- take reasonable measures to verify the beneficial owner’s identity
- take reasonable measures to understand the ownership and control structure of the customer
- verify the control structure and ultimate beneficial owner
- conduct ongoing monitoring of the business relationship including scrutiny of transactions undertaken throughout the course of that relationship to ensure compliance
- verify that any person purporting to act on behalf of the customer is authorised and identify and verify the identity of that person
Politically Exposed Persons (PEPs)
With respect to transactions or business relationships with Politically Exposed Persons, organisations must implement appropriate risk-based procedures, to determine whether the customer or the beneficial owner of the customer, is a Politically Exposed Person (PEP). Approval from senior management to establish or continue business relationships with PEPs is required.
We help organisations satisfy PEP compliance on their behalf, by:
- checking and verifying sanction lists and registers to identify PEPs, close associates and subjects of interest
- establishing the source of wealth or funds that are involved in business relationships or transactions with PEPs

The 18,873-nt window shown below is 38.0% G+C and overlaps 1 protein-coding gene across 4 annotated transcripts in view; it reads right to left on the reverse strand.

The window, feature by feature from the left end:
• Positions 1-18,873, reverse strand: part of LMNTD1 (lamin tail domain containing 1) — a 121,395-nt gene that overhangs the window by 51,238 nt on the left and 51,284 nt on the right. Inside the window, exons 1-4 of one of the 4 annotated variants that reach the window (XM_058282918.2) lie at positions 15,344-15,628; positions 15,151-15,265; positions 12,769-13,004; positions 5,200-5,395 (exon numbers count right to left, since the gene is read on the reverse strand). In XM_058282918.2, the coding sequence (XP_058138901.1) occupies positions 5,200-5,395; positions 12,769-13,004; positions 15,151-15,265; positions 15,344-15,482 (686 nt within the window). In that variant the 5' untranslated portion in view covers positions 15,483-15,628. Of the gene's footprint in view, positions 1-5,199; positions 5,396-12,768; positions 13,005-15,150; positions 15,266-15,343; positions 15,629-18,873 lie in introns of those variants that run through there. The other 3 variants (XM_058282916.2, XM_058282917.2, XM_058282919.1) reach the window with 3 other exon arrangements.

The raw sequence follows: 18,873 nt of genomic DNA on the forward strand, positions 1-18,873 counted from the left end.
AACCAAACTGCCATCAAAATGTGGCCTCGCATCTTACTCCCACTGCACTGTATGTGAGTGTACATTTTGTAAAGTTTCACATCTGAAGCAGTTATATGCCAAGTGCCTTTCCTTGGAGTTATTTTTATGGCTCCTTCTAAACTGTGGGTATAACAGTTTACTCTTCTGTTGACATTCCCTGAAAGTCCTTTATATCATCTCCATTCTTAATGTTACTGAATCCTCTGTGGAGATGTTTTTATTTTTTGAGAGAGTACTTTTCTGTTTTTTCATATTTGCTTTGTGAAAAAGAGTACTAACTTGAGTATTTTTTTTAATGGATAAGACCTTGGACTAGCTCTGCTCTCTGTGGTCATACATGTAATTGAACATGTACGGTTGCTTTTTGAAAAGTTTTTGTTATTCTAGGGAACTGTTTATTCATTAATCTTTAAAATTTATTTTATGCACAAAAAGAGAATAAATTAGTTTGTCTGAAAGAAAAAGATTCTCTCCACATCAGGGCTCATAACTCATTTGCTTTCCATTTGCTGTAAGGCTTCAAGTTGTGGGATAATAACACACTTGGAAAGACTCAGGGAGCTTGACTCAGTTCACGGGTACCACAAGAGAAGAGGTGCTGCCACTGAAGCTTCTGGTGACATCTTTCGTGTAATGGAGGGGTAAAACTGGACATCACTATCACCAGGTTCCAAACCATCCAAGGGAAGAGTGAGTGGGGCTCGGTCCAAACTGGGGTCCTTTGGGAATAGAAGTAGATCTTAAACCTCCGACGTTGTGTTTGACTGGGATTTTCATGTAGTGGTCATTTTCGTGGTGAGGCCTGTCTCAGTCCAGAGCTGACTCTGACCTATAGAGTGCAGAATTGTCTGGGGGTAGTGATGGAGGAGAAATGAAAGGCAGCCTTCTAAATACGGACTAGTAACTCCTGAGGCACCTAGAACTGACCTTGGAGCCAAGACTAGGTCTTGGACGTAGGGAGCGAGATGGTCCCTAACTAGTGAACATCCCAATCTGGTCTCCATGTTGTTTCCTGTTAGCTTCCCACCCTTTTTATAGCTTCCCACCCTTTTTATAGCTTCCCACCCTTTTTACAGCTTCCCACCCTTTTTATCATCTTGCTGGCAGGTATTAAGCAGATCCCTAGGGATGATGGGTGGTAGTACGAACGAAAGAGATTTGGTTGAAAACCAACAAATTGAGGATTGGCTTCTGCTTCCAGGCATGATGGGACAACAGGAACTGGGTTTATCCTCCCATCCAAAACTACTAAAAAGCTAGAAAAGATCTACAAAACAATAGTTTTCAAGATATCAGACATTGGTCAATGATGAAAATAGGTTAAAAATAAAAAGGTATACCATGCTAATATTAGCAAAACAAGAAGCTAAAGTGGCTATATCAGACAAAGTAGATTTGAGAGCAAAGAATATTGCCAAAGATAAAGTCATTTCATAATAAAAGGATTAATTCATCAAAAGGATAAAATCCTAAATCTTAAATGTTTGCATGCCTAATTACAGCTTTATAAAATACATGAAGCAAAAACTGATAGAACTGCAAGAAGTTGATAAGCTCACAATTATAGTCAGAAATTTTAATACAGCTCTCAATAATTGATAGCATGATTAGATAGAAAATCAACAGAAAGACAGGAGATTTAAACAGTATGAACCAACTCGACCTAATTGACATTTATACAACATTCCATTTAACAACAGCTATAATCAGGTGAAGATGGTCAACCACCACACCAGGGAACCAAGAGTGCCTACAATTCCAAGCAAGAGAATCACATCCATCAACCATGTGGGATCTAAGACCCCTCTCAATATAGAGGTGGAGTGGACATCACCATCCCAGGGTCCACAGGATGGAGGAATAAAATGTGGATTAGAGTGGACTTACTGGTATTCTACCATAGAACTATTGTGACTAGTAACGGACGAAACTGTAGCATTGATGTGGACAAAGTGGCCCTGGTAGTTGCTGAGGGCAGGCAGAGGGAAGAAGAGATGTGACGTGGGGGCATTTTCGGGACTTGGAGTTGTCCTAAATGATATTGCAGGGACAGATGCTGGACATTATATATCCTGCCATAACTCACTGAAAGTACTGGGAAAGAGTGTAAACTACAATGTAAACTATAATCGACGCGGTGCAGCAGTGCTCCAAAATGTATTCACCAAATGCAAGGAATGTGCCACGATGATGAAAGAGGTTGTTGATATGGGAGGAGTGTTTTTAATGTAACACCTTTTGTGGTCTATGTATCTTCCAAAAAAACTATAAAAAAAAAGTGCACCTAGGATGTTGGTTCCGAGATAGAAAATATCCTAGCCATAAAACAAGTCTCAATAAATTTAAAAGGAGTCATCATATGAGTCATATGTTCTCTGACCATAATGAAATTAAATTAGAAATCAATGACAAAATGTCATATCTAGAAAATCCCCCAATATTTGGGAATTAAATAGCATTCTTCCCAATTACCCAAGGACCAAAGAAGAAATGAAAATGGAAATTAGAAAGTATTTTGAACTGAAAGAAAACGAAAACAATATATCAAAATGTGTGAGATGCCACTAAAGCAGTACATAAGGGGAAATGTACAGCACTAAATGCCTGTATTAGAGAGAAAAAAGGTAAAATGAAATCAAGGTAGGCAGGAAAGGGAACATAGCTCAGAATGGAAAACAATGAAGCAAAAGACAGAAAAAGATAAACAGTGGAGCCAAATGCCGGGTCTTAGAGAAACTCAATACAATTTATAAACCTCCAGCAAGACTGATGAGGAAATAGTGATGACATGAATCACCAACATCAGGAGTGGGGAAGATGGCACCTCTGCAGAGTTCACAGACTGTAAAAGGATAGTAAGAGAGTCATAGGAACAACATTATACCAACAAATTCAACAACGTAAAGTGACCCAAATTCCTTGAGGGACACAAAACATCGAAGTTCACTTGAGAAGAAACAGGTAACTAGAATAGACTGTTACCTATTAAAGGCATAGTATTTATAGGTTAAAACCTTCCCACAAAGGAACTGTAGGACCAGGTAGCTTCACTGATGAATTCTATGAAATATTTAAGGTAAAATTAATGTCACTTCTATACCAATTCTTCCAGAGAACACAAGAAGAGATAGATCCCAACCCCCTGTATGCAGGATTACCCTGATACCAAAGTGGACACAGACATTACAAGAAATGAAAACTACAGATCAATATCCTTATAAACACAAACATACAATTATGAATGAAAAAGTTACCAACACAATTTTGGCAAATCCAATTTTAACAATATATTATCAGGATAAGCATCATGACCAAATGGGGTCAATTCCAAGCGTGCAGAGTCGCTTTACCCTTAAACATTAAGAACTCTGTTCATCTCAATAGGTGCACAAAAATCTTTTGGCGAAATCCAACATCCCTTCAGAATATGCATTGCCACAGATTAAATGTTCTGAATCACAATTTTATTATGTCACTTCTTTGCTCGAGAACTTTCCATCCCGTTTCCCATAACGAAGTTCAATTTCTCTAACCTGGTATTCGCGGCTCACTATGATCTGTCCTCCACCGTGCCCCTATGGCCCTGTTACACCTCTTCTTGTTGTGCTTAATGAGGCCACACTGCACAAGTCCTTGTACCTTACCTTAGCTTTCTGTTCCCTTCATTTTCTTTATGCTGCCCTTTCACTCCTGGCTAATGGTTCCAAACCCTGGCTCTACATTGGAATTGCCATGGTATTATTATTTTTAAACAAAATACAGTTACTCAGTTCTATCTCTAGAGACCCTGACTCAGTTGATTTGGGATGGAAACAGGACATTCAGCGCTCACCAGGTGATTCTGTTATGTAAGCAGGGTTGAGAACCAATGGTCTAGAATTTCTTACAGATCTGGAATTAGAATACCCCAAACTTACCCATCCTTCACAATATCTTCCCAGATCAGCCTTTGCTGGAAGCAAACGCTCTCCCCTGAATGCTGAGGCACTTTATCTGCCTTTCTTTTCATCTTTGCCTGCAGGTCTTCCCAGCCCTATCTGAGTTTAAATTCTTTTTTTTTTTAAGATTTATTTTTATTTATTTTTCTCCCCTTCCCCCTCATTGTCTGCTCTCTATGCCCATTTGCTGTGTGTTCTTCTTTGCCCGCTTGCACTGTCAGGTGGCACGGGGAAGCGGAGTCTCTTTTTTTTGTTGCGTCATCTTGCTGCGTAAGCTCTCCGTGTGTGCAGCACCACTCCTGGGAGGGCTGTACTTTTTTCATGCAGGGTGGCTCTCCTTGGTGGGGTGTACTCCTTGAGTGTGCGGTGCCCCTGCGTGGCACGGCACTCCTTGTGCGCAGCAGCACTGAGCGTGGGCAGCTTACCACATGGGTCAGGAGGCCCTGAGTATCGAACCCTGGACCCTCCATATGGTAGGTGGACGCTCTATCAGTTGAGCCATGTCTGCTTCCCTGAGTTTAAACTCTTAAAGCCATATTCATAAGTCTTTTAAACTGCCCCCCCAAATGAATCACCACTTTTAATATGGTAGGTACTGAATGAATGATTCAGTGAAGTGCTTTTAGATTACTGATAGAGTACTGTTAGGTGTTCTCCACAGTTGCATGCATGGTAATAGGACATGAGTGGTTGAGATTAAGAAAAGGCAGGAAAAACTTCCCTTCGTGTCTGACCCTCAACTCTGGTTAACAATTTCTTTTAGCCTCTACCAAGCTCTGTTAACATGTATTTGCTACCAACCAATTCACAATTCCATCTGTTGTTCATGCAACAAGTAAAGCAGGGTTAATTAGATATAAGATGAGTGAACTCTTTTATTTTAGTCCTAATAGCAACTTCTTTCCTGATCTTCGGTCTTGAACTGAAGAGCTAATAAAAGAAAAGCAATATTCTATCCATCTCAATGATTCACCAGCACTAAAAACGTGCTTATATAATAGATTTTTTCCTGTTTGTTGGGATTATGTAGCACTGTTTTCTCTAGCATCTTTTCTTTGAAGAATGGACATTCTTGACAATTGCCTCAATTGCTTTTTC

- conducting enhanced, ongoing monitoring of business relationships with PEPs
If a PEP is no longer entrusted with a prominent public role, organisations are still obliged, for a period of at least 12 months, to continue enhanced due diligence with respect to the PEP until such a time that the PEP is deemed to pose no further risk.
Note also, that EU Directive measures are of a preventative and not criminal nature and should not be interpreted as categorising a PEP as being involved in criminal activity. Although PEPs are considered a risk due to their public life making them vulnerable to corruption, organisations should not simply refuse a business relationship on the basis that he or she is a PEP, as this is contrary to the ethos of the Directive.
EU Directive measures also apply to family members or persons known to be close associates to the PEP.